Archive for the ‘Reviews’ Category

To Complete Your Metal Heart

October 20th, 2011 by Sharkchild

Anatomy Of Life, from the Finnish melodic death metal group Noumena, is unreal—a gem tucked away into the vastness of chaos. There are heavy riffs, soothing melodies, and best of all, a haunting allure that is indescribable. The combining force of the three different vocalists (guttural, male clean, female clean)—blending and dispersing—is like a hurricane of splendid sound, resounding powerfully and purely into ears of a chosen few. The simple yet stunning guitar work tells relic stories that hang in the boundaries of distant realms, opening the mind to see places never known. Every song speaks its peace, but those metal lovers that fail to listen will never rest in peace.

Become one of the few and pick up this album; it must be listened to. I cannot, literally, speak more highly of a band and its music. I listen to Soilwork, In Flames, Scar Symmetry, Mercenary, Kalmah, Darkane, Dark Tranquility, Opeth, Children of Bodom (and more), and yet this band and this album still blazes above them all, cutting to the top of my metal priorities with uncanny resolve. This album is one of my favorite metal albums (of all genres). Do not take what I say lightly.

Anatomy Of Life by Noumena

The Donnie Darko of Sound

May 19th, 2011 by Sharkchild

The Birthday Massacre, in their debut album, Violet, is the first band I have heard to initiate a sound that I can easily deem as Alice in Wonderland Goth. For me, their sound seems to have come from a darker ’80s in a parallel universe. The ambiance of the music is in a league of its own—completely unique, completely alluring. The electronic melodies are so simple and yet so hauntingly delightful. The mixture of whispering within the singing also helps to set the surreal mood. If you listen to this album, you will know there is something special immediately and that it absolutely should not be overlooked. An appropriate comparison to The Birthday Massacre would be Donnie Darko; just as Donnie Darko is to movies, The Birthday Massacre is to music.

While I only give this album four stars out of five, I do not want to detract from its powerful impact; the fifth star was only lost for me because of production quality and some pitchiness in the singing. I have also already listened to the newer album, Walking With Strangers, which is a complete masterpiece—a progression of quality and exceptionality.

Violet by The Birthday Massacre

Stealing Our Spectral Hearts

May 12th, 2011 by Sharkchild

Sometimes it takes only a simple children’s fantasy to steal our hearts.

In The Graveyard Book, Neil Gaiman creates a wonderfully fresh world that is rooted in the-always-curious and -always-mystifying life after death—the macabre if you will. Following the life of Nobody Owens (Bod)—a boy raised and protected by ghosts on a graveyard—a tale of limitless paranormal innovations, warm ghoulish characters, and an enticing, mildly sinister plot unfolds, all while small gestures of humanity throughout pull at the strings of the heart.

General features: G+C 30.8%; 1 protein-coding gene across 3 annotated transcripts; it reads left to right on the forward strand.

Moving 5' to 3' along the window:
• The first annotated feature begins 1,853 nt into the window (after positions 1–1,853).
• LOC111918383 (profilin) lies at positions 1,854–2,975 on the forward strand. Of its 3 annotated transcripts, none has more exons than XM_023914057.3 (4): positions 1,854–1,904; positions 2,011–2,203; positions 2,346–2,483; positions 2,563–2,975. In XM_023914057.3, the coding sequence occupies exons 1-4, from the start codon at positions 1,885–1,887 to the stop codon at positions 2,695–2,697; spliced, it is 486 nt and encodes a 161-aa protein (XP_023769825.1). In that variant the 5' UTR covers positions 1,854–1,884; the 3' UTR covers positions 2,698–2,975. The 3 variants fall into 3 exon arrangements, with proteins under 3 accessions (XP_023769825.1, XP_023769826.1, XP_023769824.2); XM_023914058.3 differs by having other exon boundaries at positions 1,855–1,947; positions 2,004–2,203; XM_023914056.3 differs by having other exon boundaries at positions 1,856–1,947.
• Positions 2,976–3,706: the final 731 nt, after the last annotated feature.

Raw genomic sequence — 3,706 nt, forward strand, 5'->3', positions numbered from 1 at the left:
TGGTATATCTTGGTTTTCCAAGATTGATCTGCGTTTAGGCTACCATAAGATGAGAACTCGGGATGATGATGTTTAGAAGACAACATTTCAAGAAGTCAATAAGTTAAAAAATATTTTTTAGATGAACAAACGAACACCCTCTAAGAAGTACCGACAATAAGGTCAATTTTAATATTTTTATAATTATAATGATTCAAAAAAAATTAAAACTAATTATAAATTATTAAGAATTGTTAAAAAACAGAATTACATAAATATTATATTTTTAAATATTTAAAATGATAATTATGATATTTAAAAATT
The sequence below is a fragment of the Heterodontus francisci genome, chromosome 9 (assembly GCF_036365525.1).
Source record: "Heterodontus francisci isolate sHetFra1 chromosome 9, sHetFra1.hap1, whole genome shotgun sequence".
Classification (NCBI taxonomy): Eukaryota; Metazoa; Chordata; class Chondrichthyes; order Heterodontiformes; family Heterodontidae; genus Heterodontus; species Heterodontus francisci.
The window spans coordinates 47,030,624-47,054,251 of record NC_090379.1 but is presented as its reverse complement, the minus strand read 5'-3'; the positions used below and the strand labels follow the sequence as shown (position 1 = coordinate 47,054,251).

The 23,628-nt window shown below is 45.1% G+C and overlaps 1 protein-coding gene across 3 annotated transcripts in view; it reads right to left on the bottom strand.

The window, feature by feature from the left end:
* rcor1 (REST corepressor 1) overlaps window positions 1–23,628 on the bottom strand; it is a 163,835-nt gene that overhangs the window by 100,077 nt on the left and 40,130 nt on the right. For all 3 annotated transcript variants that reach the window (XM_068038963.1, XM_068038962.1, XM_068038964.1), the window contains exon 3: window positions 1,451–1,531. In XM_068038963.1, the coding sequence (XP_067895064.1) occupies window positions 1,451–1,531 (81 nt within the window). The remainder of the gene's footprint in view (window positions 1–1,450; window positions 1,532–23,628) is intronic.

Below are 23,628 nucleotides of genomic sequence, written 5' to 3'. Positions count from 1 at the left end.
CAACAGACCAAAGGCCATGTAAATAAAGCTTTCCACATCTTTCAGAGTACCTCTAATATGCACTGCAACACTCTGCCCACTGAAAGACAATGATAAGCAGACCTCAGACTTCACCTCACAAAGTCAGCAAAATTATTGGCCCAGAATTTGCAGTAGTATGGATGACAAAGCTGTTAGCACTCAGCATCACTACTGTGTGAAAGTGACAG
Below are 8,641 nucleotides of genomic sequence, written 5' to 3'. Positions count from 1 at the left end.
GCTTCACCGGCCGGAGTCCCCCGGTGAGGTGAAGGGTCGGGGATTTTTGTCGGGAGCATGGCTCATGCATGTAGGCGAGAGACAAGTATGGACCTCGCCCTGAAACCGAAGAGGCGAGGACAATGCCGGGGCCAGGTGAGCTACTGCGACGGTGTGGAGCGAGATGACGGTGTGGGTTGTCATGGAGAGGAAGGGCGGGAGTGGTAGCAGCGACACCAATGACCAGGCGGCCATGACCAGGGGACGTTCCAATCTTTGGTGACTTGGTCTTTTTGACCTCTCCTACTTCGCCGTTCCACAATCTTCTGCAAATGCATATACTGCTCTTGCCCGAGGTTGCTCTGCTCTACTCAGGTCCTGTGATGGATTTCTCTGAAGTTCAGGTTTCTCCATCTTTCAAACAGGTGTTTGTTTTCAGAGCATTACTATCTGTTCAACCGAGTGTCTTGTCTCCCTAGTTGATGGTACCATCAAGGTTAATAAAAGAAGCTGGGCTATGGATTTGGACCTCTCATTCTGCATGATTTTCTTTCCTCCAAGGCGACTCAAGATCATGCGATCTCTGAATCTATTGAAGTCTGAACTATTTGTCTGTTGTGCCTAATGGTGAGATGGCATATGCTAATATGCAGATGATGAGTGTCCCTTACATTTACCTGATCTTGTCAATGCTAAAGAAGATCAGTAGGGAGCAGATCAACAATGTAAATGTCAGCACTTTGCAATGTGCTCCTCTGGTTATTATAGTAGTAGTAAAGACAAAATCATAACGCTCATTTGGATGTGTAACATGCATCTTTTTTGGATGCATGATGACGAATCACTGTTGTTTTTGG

You will not be able to take a slow ride through this book; it is a wonderful, delicious treat that should be gobbled up immediately by young and old alike.

American Metal Can Still Reign Supreme

May 10th, 2011 by Sharkchild

Ever since the Gothenburg scene began just before the 21st century, I have had a hard time finding heavy, riveting, melody-strewn American metal that lived up to my new expectations—with the exception of a couple bands (Nevermore, Killswitch Engage). But when I came across Machine Head’s The Blackening, and listened to the tracks, a wonderful smile came upon my face. With the Gothenburg babies (In Flames, Soilwork) fading into more commercial mush these days, it was refreshing to find a band that stayed true to their roots in their latter work–unafraid to keep the solos long and brutality harsh. And even among the heaviness I love, Machine Head perfectly laced their tracks with melody, causing their haunting choruses to become drugs.

This album is worth every penny in the headbanger’s pocket. Do not think twice.

The songs most notable to me are Beautiful Mourning, Now I Lay Thee Down, and Halo.

My only disappointment in this album was the onslaught of profanity; too much is never a good thing. Profanity, for me, does not equal artistry.

The Birth of a Grand Fantasia

May 9th, 2011 by Sharkchild

Lord Dunsany wrote raw fantasy. His work is like wood before it has completed a house; it is like precious gold before it has been made into a ring. Within this book you will find the resources of fantasy—the bits and pieces of the imagination that have been the tools of so many writers lingering on after this ingenious author. I suggest that everyone who has an imagination of their own glimpse into the elaborate shards of the mirror of fantasy’s history with In the Land of Time: And Other Fantasy Tales (Penguin Classics) by Lord Dunsany so that they might know one of its fathers.

The Bureau d’Echange de Maux, The Fortress Unvanquishable, Save for Sacnoth, and the stories born off of Go-by Street are my favorite from this collection. Read these for yourself—read all of the stories; you will not be disappointed.